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Who Owns Guns? Criminals, Victims and the Culture of Violence

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Author Info

  • Edward L. Glaeser
  • Spence Glendon

Abstract

America is a nation filled with guns and gunowners. Using the General Social Survey, we investigate who owns guns. Gunowners resemble neither criminals nor victims, although they do hunt. Waiting periods appear to have little effect on the overall level of gun ownership, but they do lower the propensity to own guns among people who have been arrested. Living around other gunowners increases gun ownership. Guns appear to be a substitute for the legal system, because gun ownership is highest among people who do not trust the government and where the availability of police is lowest. Guns also are associated with a general taste for violent retribution.

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Bibliographic Info

Paper provided by Harvard - Institute of Economic Research in its series Harvard Institute of Economic Research Working Papers with number 1822.

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Date of creation: 1998
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Handle: RePEc:fth:harver:1822

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Cited by:
  1. O'Flaherty, Brendan & Sethi, Rajiv, 2008. "Racial stereotypes and robbery," Journal of Economic Behavior & Organization, Elsevier, vol. 68(3-4), pages 511-524, December.
  2. Bohnet, Iris & Cooter, Robert, 2003. "Expressive Law: Framing or Equilibrium Selection?," Working Paper Series rwp03-046, Harvard University, John F. Kennedy School of Government.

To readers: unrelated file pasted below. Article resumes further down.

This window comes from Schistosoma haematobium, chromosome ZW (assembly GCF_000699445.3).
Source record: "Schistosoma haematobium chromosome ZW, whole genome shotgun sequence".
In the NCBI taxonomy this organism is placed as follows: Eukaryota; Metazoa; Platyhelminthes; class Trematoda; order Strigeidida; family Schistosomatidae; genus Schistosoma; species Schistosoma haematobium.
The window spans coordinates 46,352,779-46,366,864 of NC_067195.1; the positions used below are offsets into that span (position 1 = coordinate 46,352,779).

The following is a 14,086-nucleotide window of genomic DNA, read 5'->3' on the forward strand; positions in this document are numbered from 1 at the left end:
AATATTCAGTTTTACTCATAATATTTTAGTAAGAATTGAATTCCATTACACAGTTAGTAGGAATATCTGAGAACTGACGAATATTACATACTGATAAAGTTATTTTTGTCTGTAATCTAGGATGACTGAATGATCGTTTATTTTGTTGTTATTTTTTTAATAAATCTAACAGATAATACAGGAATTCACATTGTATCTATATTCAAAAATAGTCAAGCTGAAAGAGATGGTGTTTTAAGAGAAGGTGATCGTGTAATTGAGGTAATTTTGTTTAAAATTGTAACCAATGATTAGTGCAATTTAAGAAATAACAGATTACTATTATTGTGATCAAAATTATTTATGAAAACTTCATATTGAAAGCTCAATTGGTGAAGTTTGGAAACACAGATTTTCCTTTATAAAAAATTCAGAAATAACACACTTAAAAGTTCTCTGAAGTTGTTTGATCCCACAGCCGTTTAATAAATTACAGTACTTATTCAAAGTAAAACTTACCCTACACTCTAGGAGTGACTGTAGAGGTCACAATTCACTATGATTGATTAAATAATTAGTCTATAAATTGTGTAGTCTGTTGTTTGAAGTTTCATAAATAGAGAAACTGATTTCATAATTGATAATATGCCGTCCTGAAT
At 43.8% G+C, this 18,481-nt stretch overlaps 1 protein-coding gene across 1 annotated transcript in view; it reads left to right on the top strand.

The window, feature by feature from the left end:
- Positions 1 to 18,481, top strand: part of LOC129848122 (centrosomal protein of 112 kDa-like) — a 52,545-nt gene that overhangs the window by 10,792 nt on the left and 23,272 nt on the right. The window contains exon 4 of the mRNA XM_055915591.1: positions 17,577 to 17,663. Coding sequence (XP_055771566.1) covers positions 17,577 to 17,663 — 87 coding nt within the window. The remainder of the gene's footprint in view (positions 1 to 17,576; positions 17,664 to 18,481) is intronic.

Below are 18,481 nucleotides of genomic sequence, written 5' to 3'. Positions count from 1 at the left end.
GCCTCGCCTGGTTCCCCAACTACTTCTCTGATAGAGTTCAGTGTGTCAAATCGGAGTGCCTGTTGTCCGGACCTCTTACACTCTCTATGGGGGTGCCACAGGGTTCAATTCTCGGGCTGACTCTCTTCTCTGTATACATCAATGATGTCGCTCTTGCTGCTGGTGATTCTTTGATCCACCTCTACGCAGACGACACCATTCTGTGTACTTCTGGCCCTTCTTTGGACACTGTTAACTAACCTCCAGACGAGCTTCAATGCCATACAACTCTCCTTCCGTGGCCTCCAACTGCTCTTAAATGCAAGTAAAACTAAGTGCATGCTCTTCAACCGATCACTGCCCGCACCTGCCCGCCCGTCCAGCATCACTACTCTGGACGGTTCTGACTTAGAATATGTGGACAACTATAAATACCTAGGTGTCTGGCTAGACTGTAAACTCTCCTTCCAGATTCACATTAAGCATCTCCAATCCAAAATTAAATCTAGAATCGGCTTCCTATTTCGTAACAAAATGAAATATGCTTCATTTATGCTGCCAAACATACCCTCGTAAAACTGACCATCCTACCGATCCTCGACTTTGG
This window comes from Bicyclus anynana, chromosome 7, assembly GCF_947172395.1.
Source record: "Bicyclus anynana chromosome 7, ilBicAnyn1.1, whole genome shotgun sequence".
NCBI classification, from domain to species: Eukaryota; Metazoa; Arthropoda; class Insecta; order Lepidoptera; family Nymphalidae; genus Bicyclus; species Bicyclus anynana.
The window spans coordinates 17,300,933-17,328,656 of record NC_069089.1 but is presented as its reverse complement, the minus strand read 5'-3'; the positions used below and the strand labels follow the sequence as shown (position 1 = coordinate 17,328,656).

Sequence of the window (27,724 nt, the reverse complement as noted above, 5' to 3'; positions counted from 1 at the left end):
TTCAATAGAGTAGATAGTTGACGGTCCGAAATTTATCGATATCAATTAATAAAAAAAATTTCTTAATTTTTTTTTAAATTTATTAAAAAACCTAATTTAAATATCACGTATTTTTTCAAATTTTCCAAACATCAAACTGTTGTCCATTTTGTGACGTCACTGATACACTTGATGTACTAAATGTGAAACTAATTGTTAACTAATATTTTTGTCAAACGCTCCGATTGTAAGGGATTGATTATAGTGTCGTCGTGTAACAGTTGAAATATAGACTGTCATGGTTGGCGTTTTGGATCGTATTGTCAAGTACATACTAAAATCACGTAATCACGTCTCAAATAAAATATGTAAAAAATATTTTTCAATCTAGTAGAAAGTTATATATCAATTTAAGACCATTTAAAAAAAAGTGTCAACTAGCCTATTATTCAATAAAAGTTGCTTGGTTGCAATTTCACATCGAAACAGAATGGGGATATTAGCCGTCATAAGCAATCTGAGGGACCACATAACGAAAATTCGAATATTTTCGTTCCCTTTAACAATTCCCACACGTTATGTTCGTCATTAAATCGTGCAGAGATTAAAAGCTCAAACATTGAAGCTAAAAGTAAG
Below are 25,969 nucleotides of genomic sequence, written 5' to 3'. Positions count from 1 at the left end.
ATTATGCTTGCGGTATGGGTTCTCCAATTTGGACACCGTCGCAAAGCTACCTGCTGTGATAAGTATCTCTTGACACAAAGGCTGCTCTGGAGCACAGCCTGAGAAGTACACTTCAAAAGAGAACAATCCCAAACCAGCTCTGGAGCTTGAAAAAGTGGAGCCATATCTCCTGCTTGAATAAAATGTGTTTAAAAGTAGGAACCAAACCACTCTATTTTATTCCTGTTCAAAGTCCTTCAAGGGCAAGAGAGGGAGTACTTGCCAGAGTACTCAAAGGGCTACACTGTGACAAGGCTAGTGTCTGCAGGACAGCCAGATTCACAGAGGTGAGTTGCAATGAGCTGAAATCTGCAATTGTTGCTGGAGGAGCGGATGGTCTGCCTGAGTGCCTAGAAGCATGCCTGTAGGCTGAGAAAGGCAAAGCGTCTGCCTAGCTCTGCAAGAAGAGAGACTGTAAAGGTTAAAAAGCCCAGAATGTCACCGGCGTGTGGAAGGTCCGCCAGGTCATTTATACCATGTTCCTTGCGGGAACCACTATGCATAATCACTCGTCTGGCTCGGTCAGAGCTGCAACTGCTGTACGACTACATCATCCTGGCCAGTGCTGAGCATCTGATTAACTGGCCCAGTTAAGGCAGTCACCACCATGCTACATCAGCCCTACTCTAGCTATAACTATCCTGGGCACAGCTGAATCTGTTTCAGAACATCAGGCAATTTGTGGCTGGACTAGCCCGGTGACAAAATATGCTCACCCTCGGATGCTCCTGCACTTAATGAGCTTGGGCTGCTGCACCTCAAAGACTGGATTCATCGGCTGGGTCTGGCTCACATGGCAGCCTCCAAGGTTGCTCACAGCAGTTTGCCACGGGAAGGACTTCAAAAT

3. Edward L. Glaeser & Daniel P. Kessler & Anne Morrison Piehl, 1998. "What Do Prosecutors Maximize? An Analysis of Drug Offenders and Concurrent Jurisdiction," NBER Working Papers 6602, National Bureau of Economic Research, Inc.
  4. Starr, Martha A., 2009. "The social economics of ethical consumption: Theoretical considerations and empirical evidence," Journal of Behavioral and Experimental Economics (formerly The Journal of Socio-Economics), Elsevier, vol. 38(6), pages 916-925, December.
  5. David M. Cutler & Edward L. Glaeser & Karen E. Norberg, 2001. "Explaining the Rise in Youth Suicide," Harvard Institute of Economic Research Working Papers 1917, Harvard - Institute of Economic Research.
  6. Phillip J. Cook & Jens Ludwig, 2004. "The Social Costs of Gun Ownership," NBER Working Papers 10736, National Bureau of Economic Research, Inc.
  7. Mark Duggan, 2000. "More Guns, More Crime," NBER Working Papers 7967, National Bureau of Economic Research, Inc.
  8. Philip J. Cook & Jens Ludwig, 2002. "The Effects of Gun Prevalence on Burglary: Deterrence vs Inducement," NBER Working Papers 8926, National Bureau of Economic Research, Inc.
  9. Brendan O'Flaherty & Rajiv Sethi, 2004. "Robbery and Race," Game Theory and Information 0411005, EconWPA, revised 10 Jan 2005.
  10. Helsley, Robert W. & O'Sullivan, Arthur, 2001. "Stolen Gun Control," Journal of Urban Economics, Elsevier, vol. 50(3), pages 436-447, November.
  11. Cao, Liqun & Zhang, Yan & He, Ni, 2008. "Carrying weapons to school for protection: An analysis of the 2001 school crime supplement data," Journal of Criminal Justice, Elsevier, vol. 36(2), pages 154-164, May.
  12. Guha, Brishti, 2013. "Guns and crime revisited," Journal of Economic Behavior & Organization, Elsevier, vol. 94(C), pages 1-10.

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